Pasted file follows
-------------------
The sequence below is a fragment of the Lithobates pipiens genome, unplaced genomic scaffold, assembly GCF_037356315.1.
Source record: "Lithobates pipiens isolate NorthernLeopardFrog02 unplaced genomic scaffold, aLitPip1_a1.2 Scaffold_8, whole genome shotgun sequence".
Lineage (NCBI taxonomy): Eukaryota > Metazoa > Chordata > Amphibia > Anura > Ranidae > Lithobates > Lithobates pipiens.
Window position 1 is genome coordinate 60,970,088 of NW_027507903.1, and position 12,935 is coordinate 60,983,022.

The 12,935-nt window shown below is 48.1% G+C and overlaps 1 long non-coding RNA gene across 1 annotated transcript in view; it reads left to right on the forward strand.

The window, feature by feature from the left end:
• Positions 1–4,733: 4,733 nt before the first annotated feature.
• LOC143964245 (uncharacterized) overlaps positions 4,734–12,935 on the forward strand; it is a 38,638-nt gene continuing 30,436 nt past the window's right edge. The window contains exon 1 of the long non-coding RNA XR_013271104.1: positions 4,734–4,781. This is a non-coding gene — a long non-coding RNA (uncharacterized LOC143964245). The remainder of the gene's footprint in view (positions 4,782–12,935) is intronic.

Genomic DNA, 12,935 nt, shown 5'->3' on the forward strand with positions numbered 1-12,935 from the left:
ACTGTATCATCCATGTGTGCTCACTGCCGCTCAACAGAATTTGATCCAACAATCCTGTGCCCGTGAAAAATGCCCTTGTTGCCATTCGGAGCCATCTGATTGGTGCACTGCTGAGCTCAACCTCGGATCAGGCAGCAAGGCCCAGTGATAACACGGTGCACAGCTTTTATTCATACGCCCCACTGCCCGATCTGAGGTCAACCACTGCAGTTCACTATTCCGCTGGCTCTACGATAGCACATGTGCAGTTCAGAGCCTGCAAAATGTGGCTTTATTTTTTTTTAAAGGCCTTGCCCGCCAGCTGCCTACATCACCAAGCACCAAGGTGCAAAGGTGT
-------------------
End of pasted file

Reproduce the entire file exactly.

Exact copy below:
The sequence below is a fragment of the Lithobates pipiens genome, unplaced genomic scaffold, assembly GCF_037356315.1.
Source record: "Lithobates pipiens isolate NorthernLeopardFrog02 unplaced genomic scaffold, aLitPip1_a1.2 Scaffold_8, whole genome shotgun sequence".
Lineage (NCBI taxonomy): Eukaryota > Metazoa > Chordata > Amphibia > Anura > Ranidae > Lithobates > Lithobates pipiens.
Window position 1 is genome coordinate 60,970,088 of NW_027507903.1, and position 12,935 is coordinate 60,983,022.

The 12,935-nt window shown below is 48.1% G+C and overlaps 1 long non-coding RNA gene across 1 annotated transcript in view; it reads left to right on the forward strand.

The window, feature by feature from the left end:
• Positions 1–4,733: 4,733 nt before the first annotated feature.
• LOC143964245 (uncharacterized) overlaps positions 4,734–12,935 on the forward strand; it is a 38,638-nt gene continuing 30,436 nt past the window's right edge. The window contains exon 1 of the long non-coding RNA XR_013271104.1: positions 4,734–4,781. This is a non-coding gene — a long non-coding RNA (uncharacterized LOC143964245). The remainder of the gene's footprint in view (positions 4,782–12,935) is intronic.

Genomic DNA, 12,935 nt, shown 5'->3' on the forward strand with positions numbered 1-12,935 from the left:
ACTGTATCATCCATGTGTGCTCACTGCCGCTCAACAGAATTTGATCCAACAATCCTGTGCCCGTGAAAAATGCCCTTGTTGCCATTCGGAGCCATCTGATTGGTGCACTGCTGAGCTCAACCTCGGATCAGGCAGCAAGGCCCAGTGATAACACGGTGCACAGCTTTTATTCATACGCCCCACTGCCCGATCTGAGGTCAACCACTGCAGTTCACTATTCCGCTGGCTCTACGATAGCACATGTGCAGTTCAGAGCCTGCAAAATGTGGCTTTATTTTTTTTTAAAGGCCTTGCCCGCCAGCTGCCTACATCACCAAGCACCAAGGTGCAAAGGTGT